Joyce Carol Oates’s Foxfire: Confessions of a Girl Gang
(1993), a feminist young adult novel, is about a US girl gang dedicated to exacting revenge on a patriarchal world. The book was well received for its complex characters, passion, and honest portrayal of gang mentality. Oates, who also writes as Rosamond Smith and Lauren Kelly, has been a member of the American Academy of Arts and Letters since 1978. Writing for both teenagers and adults, she’s the recipient of numerous literary awards and nominations.Foxfire
is narrated by Madeleine “Maddy” Wirtz. Now a fifty-year-old woman, she used to be a member of a notorious girl gang. She narrates the novel from the perspective of a woman looking back at her life and the crimes she committed in the name of a gang. Her job now as an astronomer’s assistant is far removed from her rebellious teenage years.
Sexually assaulted by her uncle as a teenager, this experience shapes Maddy’s actions and her attitude towards men and authority figures. All the girls in the novel have suffered abuse or neglect in some form and don’t have strong adult mentors or support networks to turn to.
The book is set in 1950s Upstate New York in a local high school. Five teenage girls, brought together by their circumstances, rage against the injustices they endure every day. The leader of the group, Margaret “Legs” Sadovsky, has very clear ideas about how life should be for girls. She believes that women of all ages must unite to take what they deserve.
The other members of the gang want to be part of a movement as much as anything else. The other three girls are Betty “Goldie” Siegfried, Loretta “Lana” Maguire, and Elizabeth “Rita” O’Hagan. The gang hierarchy is simple—Legs tells them all what she wants them to do, and they support her.
On January 1, 1953, Legs decides they need a formal initiation ritual and a proper gang name. She calls the group “Foxfire.” Its symbol will be a red flame. All five girls must get this flame tattooed onto their body in secret or else they can’t be part of the gang. The girls don’t argue and let her tattoo them.
Legs now has grand ideas for Foxfire. She listens to each of the girls, in turn, finding out which men or boys have been horrible to them. The girls talk about things happening in school or at home, including sexual assault. They don’t know that Legs only asks about their lives because she’s looking for potential targets.
One day, the gang finds out that a teacher, Mr. Buttinger, groped Rita’s breasts after class. Legs decides that he should be taught a lesson, and they vandalize his car. Once the whole school finds out what Mr. Buttinger did, he leaves the school and retires from teaching. Legs and the girls think this is a just punishment. However, Legs is only getting started.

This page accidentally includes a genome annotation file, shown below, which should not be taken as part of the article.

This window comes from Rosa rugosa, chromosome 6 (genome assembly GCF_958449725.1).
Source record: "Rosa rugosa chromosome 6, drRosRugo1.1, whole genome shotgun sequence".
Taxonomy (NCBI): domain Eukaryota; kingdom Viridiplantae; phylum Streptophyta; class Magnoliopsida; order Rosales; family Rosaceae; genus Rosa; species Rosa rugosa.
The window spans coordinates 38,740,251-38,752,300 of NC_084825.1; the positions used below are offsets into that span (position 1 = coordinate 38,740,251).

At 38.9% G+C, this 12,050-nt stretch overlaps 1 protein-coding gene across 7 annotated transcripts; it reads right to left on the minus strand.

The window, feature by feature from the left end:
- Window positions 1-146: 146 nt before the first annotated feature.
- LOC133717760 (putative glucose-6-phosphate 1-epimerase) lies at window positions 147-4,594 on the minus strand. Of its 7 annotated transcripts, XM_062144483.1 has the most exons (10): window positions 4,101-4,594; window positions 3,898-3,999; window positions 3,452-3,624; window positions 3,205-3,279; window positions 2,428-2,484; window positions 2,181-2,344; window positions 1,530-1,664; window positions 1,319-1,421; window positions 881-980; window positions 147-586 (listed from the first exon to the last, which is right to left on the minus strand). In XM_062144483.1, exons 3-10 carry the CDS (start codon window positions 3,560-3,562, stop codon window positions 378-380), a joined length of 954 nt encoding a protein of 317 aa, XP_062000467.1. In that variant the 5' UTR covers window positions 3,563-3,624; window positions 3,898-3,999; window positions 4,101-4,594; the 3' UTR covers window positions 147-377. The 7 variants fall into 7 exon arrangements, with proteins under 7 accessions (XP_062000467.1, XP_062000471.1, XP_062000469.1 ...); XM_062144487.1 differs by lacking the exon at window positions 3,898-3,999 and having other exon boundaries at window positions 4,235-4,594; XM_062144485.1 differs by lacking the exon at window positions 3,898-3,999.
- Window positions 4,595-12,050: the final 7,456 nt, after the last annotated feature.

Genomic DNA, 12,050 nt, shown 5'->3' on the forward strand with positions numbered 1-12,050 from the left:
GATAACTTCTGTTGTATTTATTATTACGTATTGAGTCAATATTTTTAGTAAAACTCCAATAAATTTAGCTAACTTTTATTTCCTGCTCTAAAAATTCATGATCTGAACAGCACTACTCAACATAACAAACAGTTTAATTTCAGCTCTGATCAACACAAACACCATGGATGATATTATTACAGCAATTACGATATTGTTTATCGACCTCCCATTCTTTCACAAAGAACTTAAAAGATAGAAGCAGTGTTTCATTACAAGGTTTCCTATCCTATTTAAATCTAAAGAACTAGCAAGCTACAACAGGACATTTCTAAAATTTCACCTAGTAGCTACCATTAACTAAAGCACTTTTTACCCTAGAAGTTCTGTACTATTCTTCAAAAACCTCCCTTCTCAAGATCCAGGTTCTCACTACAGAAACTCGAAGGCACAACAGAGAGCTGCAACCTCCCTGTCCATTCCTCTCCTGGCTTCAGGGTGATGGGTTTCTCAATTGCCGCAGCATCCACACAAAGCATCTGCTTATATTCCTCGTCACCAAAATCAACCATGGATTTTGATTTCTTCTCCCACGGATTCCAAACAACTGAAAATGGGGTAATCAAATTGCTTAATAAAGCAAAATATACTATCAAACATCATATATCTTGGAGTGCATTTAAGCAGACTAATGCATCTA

The girls find out about the way Maddy’s uncle abuses her. Although vandalism worked the last time, Legs doesn’t think this is a harsh enough punishment for Mr. Wirtz. Instead, she convinces the girls to beat him up. Maddy and the gang attack Mr. Wirtz, and he sustains noticeable injuries. Maddy worries that Foxfire might be getting out of control, though she is happy she got revenge on her uncle.
Legs, conscious that Foxfire is only known for violent or negative acts, encourages the girls to get involved with charity. She decides they should take part in protests to save local shops and animals, and she wants them to donate to homeless people. Now that the gang is attracting positive attention, other girls want to be like them.
Although many girls hope to join Foxfire, Legs insists that membership should be exclusive or else it will get out of hand. Maddy suspects that Legs is worried that someone else might usurp her leadership, but she keeps her mouth shut. Legs is becoming increasingly erratic, and it doesn’t seem wise to provoke her.
Maddy’s fears about Legs’ erratic behavior are proven right. Legs encourages the girls to steal a car and they go on a joyride. When the police catch them, Legs is sent to a juvenile detention facility, and the other girls are put on probation. This is the beginning of the end for Foxfire because it gives the girls some distance from Legs and her overbearing influence.
While Legs is detained, the other girls go about their lives. They’re still part of a gang but it’s far more peaceful. However, Legs gets out, wanting to pick up where things left off. She rents a house and the girls all move in. At first, they think it’s wonderful having freedom from adults telling them what to do. When reality sets in, and they can’t pay the rent or support themselves, tensions rise again.
Legs comes up with her boldest plan yet—kidnapping a rich man to get money. The girls reluctantly go along with the plan, because they’re afraid of her, but the plan falls apart. Legs disappears, and the other girls go their separate ways. It’s unclear whether they ever see each other again. Now that she’s an older woman, Maddy wants to get the gang’s deeds off her chest for good.